Retry Interval Passive Checks

Hello everyone,

I have a problem with the behavior of passive checks in Check_MK 1.2.6p16.
I would like to configure a certain type of passive check, that is collected via a plugin (Batch file) from a monitored Windows Server 2012 R2 host, to retry a failed plugin (reached timeout for example) only at a given interval (5 minutes) and only a defined number of times (2 times maximum).

I have already tried to set the “Retry check interval for service checks” and “Maximum number of check attempts for Service” via WATO, only to find out, that the retry interval only applies to active checks. The maxmimum number of check attempts seems to be ignored too. I get intsantly alerted as soon as one of the plugins on the monitored host has a timeout. I would expect that it at least tries to run the plugin two times after the first fail before alerting but that doesn’t happen.

My check_mk.ini on the Windows Server Looks like this:

[global]
  async_script_execution = sequential

[plugins]
  execution check*.bat = async
  timeout check*.bat = 90
  cache_age check*.bat = 1800
  retry_count check*.bat = 2

I also thought the retry_count would Change some behavior, but also was ignored. Or do I just assume wrong and that Setting does not Impact the retry behavior? I’m a Little confused here :neutral_face:.
By the way all the other settings in the check_mk.ini are working perfectly.

My Setup:
Monitoring Host: Debian 8.4, Check_MK 1.2.6p16
Monitored Client: Windows Server 2012 R2, 1.2.6p16 (Agent Version)

I hope someone can help me out.
Thanks in advance.

For testing purposes make sure to have only one plugin which appears to have timeout issues in your plugins/ dir. Get rid of the option cache_age in your .ini. Set the timeout option for the plugin (use the full name for testing) to a value that you know is sufficient for the plugin to be executed. Restart the check_mk_agent service.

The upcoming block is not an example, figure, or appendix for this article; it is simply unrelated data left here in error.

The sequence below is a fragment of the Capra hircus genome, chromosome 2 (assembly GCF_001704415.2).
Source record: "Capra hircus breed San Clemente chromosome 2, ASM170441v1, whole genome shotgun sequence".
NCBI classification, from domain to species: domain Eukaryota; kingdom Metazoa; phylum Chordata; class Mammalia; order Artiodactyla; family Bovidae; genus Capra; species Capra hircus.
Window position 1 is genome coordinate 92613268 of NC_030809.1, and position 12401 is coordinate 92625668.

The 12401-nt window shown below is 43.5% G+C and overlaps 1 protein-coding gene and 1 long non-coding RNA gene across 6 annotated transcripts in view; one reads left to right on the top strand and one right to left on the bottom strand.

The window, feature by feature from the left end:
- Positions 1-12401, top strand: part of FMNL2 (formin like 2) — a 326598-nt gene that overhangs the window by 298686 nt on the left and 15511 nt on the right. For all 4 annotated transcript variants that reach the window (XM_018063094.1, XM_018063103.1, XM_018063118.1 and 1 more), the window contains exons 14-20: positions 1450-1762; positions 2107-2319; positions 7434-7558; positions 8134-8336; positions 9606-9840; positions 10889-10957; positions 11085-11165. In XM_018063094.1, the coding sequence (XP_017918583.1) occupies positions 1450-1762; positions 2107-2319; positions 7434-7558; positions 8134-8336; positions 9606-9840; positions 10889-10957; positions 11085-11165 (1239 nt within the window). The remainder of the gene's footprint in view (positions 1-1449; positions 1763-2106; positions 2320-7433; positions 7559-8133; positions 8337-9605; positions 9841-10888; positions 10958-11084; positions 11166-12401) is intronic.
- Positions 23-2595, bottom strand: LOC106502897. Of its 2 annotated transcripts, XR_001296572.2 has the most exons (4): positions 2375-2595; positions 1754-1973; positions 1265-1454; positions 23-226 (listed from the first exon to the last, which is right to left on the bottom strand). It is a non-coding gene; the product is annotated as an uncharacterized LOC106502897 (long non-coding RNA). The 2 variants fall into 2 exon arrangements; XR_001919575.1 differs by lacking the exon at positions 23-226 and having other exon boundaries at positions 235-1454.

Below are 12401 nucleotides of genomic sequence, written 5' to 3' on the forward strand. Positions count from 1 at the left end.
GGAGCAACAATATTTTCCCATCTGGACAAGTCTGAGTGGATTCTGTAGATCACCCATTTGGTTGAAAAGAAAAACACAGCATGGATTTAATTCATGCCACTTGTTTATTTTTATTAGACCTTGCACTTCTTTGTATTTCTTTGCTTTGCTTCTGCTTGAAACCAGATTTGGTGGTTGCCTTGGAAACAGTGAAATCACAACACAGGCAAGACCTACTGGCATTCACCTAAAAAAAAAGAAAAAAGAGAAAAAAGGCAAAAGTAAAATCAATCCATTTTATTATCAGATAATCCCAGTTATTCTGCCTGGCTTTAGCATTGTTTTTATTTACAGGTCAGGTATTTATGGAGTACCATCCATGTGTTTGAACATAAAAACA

Additionally you should not need any WATO rules, so delete/deactivate them aswell.

Thank you for the quick reply @TheLucKy.
I did as you said configured the check_mk.ini and left only one plugin-file in the plugins-folder.
This way the timeout value is not hit and the check runs through normally.

I hope I wasn’t too unclear in my first post and understood you correct. But the problem is not constant hitting of the timeout value (and it does not normally). The issue is if the server has a high amount of workload (not caused by the plugins) and therefore some checks reach their timeout, the Check_MK Agent constantly starts these checks anew and so is contributing to the workload on the machine even more. I want to prevent this as good as possible.

Oh ok. But the agent in general does not run into a timeout, even when the server has a high workload, does it? Because the default service check timeout for the active Check_MK service is 60 seconds (if you didn’t configure it otherwise). So you should check that the hosts cmk agent (without executing any plugins!) responds in time at a high workload in the first place.

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I indeed changed that some time ago to 240 seconds.

I did a test on a very similar test machine today and brought the CPU-Utilization to 100% over 45 Minutes. Without any plugins the agent was fine and replied within time and with the expected results.
Surprisingly with some and even all plugins the agent was able to process it all in time. There were a few seconds delay but not so much. The 240 seconds threshold of the Check_MK Timeout was never reached - was not even close to it.

We then copied the plugins until there were too many for the system to process and the system became unresponsive to the monitoring. The Agent was not able to collect all the plugins data anymore and repeated the process of collecting data indefinitely without ever succeeding (Cannot get data from TCP port xxx.xxx.xxx.xxx:6556: [Errno 111] Connection refused.). This exact same state of the machine just recently happened to our productive system too, but not caused by too many plugins rather than high workload created by some power users.

I’d also like to mention that these machines are high available Virtual Machines on a Hyper-V 2012 R2 Cluster and their only job is running Oracle Databases. The related plugins are all DB plugins for Oracle.

I am not a specialist in networking, but doesn’t “connection refused” indicate that the huge load on the system blows up the whole tcp socket/connection in the first place? If only a plugin times out, just the according service should show something like “plugin timed out”. I am not sure if it would help to set a higher retry count and retry interval on the active Check_MK service of the affected host(s).

Hi,
I just wanted to update this thread.
I somewhat solved my problem, by writing myself a plugin that checks if there is a certain process on a monitored host running for a time x.
It is not the solution I was aiming for, but it alarms if there is one or mutiple plugins running longer than expected, so I can see if there is constantly a plugin-process running or not.
Nevertheless thanks for the help and the suggestions.